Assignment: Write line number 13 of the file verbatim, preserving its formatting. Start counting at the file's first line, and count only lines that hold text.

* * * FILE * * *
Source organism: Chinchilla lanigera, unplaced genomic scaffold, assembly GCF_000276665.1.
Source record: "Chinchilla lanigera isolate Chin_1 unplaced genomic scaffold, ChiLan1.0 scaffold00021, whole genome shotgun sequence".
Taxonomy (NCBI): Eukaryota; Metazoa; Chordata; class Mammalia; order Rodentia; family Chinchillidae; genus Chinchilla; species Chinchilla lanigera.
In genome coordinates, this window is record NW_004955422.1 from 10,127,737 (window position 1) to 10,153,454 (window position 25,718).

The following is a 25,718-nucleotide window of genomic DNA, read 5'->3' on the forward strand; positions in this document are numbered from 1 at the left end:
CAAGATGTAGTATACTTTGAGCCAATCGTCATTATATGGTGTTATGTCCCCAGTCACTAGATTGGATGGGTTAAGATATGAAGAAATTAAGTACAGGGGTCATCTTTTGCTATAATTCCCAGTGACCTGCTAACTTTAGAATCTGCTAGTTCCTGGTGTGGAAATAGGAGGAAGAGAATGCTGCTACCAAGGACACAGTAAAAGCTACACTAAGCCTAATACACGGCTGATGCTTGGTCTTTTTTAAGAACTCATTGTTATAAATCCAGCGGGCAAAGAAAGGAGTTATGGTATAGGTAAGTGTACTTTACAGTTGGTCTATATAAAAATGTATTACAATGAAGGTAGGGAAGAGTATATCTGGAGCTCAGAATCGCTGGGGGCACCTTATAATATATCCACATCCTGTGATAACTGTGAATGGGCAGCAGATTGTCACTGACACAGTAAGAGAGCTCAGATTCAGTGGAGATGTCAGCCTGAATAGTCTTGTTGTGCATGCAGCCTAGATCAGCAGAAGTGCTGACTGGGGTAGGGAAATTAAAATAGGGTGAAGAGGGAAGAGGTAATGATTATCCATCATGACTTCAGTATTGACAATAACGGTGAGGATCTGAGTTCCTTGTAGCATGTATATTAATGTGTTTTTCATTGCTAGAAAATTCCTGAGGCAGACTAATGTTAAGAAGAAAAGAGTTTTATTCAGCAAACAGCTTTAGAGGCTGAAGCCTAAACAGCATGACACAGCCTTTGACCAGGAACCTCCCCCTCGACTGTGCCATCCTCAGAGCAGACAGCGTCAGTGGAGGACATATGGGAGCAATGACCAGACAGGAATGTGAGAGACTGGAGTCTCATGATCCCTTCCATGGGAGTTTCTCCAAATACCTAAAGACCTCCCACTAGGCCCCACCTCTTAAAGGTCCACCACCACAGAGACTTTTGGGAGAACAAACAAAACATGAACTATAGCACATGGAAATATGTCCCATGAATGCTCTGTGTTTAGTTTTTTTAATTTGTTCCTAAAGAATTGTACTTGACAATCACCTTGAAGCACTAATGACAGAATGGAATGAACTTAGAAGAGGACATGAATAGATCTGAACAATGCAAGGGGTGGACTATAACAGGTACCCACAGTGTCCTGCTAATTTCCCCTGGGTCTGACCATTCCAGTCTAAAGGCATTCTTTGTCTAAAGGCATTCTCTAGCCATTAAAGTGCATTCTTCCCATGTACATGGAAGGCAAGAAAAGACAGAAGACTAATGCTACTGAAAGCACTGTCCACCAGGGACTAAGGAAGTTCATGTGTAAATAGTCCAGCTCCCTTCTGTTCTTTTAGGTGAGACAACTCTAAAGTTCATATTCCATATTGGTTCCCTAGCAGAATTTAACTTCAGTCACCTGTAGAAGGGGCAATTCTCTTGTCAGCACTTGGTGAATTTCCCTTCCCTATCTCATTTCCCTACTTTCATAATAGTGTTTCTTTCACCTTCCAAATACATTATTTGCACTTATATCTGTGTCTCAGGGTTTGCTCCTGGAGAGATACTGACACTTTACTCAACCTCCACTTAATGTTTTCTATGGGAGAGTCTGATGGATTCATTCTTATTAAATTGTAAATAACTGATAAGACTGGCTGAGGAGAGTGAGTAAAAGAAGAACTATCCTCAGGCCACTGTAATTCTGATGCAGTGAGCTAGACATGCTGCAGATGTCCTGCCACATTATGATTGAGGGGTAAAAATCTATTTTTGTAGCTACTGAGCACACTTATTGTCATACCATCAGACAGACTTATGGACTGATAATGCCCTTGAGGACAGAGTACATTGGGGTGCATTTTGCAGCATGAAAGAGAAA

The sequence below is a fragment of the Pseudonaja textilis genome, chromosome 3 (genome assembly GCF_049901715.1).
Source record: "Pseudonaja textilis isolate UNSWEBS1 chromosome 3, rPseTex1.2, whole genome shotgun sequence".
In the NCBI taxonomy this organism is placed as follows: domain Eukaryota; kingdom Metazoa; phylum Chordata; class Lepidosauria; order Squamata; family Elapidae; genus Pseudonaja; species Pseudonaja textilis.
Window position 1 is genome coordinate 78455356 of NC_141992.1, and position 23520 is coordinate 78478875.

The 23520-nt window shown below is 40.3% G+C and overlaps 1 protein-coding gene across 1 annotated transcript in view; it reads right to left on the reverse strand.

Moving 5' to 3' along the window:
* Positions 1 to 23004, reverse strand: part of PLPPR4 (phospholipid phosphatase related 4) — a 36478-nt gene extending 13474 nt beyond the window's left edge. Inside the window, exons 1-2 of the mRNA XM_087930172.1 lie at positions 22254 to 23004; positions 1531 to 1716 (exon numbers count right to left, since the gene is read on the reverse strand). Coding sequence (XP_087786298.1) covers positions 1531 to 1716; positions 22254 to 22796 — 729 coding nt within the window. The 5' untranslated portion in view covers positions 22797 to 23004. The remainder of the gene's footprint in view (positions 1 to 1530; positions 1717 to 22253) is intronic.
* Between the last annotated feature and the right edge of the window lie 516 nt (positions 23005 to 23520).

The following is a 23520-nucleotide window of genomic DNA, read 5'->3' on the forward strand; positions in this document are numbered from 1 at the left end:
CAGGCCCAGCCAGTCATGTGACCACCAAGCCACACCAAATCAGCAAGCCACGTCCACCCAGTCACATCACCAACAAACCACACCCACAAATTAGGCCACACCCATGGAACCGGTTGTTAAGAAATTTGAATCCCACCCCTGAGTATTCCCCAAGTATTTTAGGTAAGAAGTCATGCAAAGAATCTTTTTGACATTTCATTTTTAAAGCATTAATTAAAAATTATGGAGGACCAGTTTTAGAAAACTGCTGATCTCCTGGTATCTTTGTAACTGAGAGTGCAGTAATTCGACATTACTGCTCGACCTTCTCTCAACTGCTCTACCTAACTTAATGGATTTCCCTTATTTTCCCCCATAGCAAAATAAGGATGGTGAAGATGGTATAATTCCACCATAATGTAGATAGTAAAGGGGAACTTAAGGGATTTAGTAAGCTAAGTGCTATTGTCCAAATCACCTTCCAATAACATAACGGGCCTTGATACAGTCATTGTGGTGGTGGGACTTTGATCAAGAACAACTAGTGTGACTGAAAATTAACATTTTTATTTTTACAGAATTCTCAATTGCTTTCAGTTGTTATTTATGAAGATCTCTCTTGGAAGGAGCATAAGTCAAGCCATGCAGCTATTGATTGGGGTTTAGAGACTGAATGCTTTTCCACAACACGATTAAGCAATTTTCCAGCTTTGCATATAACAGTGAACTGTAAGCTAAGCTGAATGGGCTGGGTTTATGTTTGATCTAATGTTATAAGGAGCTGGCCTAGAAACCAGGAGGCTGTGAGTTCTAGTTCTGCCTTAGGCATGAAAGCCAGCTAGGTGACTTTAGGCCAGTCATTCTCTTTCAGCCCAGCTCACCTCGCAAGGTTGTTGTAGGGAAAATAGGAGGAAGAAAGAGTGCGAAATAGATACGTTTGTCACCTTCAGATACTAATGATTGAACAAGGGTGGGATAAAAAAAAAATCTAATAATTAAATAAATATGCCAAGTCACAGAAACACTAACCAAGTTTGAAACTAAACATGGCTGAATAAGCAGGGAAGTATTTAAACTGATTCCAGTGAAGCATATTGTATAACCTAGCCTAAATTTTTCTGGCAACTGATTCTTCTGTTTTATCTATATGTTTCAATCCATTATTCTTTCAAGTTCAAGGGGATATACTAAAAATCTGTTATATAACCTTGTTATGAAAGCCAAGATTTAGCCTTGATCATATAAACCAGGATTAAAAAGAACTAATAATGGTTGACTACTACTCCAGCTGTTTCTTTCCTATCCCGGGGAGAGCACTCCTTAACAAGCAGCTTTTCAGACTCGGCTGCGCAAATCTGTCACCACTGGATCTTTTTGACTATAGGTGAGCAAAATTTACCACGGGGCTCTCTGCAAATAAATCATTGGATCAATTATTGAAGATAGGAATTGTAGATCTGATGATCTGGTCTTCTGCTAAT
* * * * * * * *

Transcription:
* Positions 1 to 23004, reverse strand: part of PLPPR4 (phospholipid phosphatase related 4) — a 36478-nt gene extending 13474 nt beyond the window's left edge. Inside the window, exons 1-2 of the mRNA XM_087930172.1 lie at positions 22254 to 23004; positions 1531 to 1716 (exon numbers count right to left, since the gene is read on the reverse strand). Coding sequence (XP_087786298.1) covers positions 1531 to 1716; positions 22254 to 22796 — 729 coding nt within the window. The 5' untranslated portion in view covers positions 22797 to 23004. The remainder of the gene's footprint in view (positions 1 to 1530; positions 1717 to 22253) is intronic.